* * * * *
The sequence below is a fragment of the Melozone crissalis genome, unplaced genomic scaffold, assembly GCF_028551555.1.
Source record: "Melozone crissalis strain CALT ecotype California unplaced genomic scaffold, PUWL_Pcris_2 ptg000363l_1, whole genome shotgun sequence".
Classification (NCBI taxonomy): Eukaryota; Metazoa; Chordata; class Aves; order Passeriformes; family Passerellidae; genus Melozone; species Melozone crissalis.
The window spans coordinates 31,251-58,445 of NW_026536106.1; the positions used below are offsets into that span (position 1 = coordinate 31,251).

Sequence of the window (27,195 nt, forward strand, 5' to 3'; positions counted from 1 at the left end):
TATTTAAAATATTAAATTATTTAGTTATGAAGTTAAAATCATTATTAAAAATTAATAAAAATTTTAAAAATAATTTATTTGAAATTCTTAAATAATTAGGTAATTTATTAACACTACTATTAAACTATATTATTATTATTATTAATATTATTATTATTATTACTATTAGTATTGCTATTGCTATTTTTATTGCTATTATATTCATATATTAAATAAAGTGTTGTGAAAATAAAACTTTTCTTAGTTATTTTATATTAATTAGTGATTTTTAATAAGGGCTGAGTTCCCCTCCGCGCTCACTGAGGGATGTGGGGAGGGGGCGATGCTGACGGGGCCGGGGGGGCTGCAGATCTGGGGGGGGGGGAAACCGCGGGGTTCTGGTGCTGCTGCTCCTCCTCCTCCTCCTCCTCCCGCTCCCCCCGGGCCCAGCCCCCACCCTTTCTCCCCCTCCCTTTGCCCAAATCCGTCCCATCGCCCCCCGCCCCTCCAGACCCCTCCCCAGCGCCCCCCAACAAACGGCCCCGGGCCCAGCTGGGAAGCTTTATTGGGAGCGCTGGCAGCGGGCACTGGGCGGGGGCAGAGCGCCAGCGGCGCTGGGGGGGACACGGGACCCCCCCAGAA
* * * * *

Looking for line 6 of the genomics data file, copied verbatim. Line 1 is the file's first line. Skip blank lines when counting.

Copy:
TATTTAAAATATTAAATTATTTAGTTATGAAGTTAAAATCATTATTAAAAATTAATAAAAATTTTAAAAATAATTTATTTGAAATTCTTAAATAATTAGGTAATTTATTAACACTACTATTAAACTATATTATTATTATTATTAATATTATTATTATTATTACTATTAGTATTGCTATTGCTATTTTTATTGCTATTATATTCATATATTAAATAAAGTGTTGTGAAAATAAAACTTTTCTTAGTTATTTTATATTAATTAGTGATTTTTAATAAGGGCTGAGTTCCCCTCCGCGCTCACTGAGGGATGTGGGGAGGGGGCGATGCTGACGGGGCCGGGGGGGCTGCAGATCTGGGGGGGGGGGAAACCGCGGGGTTCTGGTGCTGCTGCTCCTCCTCCTCCTCCTCCTCCCGCTCCCCCCGGGCCCAGCCCCCACCCTTTCTCCCCCTCCCTTTGCCCAAATCCGTCCCATCGCCCCCCGCCCCTCCAGACCCCTCCCCAGCGCCCCCCAACAAACGGCCCCGGGCCCAGCTGGGAAGCTTTATTGGGAGCGCTGGCAGCGGGCACTGGGCGGGGGCAGAGCGCCAGCGGCGCTGGGGGGGACACGGGACCCCCCCAGAA